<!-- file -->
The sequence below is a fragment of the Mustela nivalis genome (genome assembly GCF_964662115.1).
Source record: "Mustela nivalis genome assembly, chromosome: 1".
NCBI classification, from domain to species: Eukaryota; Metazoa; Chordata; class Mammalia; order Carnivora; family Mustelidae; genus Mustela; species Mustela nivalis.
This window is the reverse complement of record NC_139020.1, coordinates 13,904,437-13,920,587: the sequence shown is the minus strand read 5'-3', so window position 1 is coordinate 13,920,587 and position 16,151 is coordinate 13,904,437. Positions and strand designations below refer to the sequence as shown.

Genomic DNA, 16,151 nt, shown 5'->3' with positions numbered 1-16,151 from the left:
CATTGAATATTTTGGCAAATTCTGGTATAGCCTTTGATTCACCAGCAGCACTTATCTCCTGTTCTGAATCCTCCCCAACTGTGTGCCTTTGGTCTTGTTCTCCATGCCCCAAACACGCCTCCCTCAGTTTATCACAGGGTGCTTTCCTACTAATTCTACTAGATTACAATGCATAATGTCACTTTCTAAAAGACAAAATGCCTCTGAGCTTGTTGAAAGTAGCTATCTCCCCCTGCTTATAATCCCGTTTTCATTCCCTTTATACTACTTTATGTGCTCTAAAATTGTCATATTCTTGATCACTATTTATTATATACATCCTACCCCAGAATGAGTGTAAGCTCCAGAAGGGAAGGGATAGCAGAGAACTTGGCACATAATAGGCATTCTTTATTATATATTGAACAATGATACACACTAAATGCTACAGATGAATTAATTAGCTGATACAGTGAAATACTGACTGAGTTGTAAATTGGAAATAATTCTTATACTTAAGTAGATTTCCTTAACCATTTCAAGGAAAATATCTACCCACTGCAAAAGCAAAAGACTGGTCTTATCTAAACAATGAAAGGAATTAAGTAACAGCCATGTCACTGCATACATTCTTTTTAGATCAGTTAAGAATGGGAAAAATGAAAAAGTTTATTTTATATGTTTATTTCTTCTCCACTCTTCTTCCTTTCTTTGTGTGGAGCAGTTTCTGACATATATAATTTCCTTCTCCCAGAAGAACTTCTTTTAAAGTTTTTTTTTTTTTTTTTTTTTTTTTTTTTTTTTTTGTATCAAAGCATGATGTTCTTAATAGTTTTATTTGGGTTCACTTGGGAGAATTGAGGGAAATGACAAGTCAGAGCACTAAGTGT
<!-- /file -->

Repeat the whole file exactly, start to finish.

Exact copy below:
The sequence below is a fragment of the Mustela nivalis genome (genome assembly GCF_964662115.1).
Source record: "Mustela nivalis genome assembly, chromosome: 1".
NCBI classification, from domain to species: Eukaryota; Metazoa; Chordata; class Mammalia; order Carnivora; family Mustelidae; genus Mustela; species Mustela nivalis.
This window is the reverse complement of record NC_139020.1, coordinates 13,904,437-13,920,587: the sequence shown is the minus strand read 5'-3', so window position 1 is coordinate 13,920,587 and position 16,151 is coordinate 13,904,437. Positions and strand designations below refer to the sequence as shown.

Genomic DNA, 16,151 nt, shown 5'->3' with positions numbered 1-16,151 from the left:
CATTGAATATTTTGGCAAATTCTGGTATAGCCTTTGATTCACCAGCAGCACTTATCTCCTGTTCTGAATCCTCCCCAACTGTGTGCCTTTGGTCTTGTTCTCCATGCCCCAAACACGCCTCCCTCAGTTTATCACAGGGTGCTTTCCTACTAATTCTACTAGATTACAATGCATAATGTCACTTTCTAAAAGACAAAATGCCTCTGAGCTTGTTGAAAGTAGCTATCTCCCCCTGCTTATAATCCCGTTTTCATTCCCTTTATACTACTTTATGTGCTCTAAAATTGTCATATTCTTGATCACTATTTATTATATACATCCTACCCCAGAATGAGTGTAAGCTCCAGAAGGGAAGGGATAGCAGAGAACTTGGCACATAATAGGCATTCTTTATTATATATTGAACAATGATACACACTAAATGCTACAGATGAATTAATTAGCTGATACAGTGAAATACTGACTGAGTTGTAAATTGGAAATAATTCTTATACTTAAGTAGATTTCCTTAACCATTTCAAGGAAAATATCTACCCACTGCAAAAGCAAAAGACTGGTCTTATCTAAACAATGAAAGGAATTAAGTAACAGCCATGTCACTGCATACATTCTTTTTAGATCAGTTAAGAATGGGAAAAATGAAAAAGTTTATTTTATATGTTTATTTCTTCTCCACTCTTCTTCCTTTCTTTGTGTGGAGCAGTTTCTGACATATATAATTTCCTTCTCCCAGAAGAACTTCTTTTAAAGTTTTTTTTTTTTTTTTTTTTTTTTTTTTTTTTTTTGTATCAAAGCATGATGTTCTTAATAGTTTTATTTGGGTTCACTTGGGAGAATTGAGGGAAATGACAAGTCAGAGCACTAAGTGT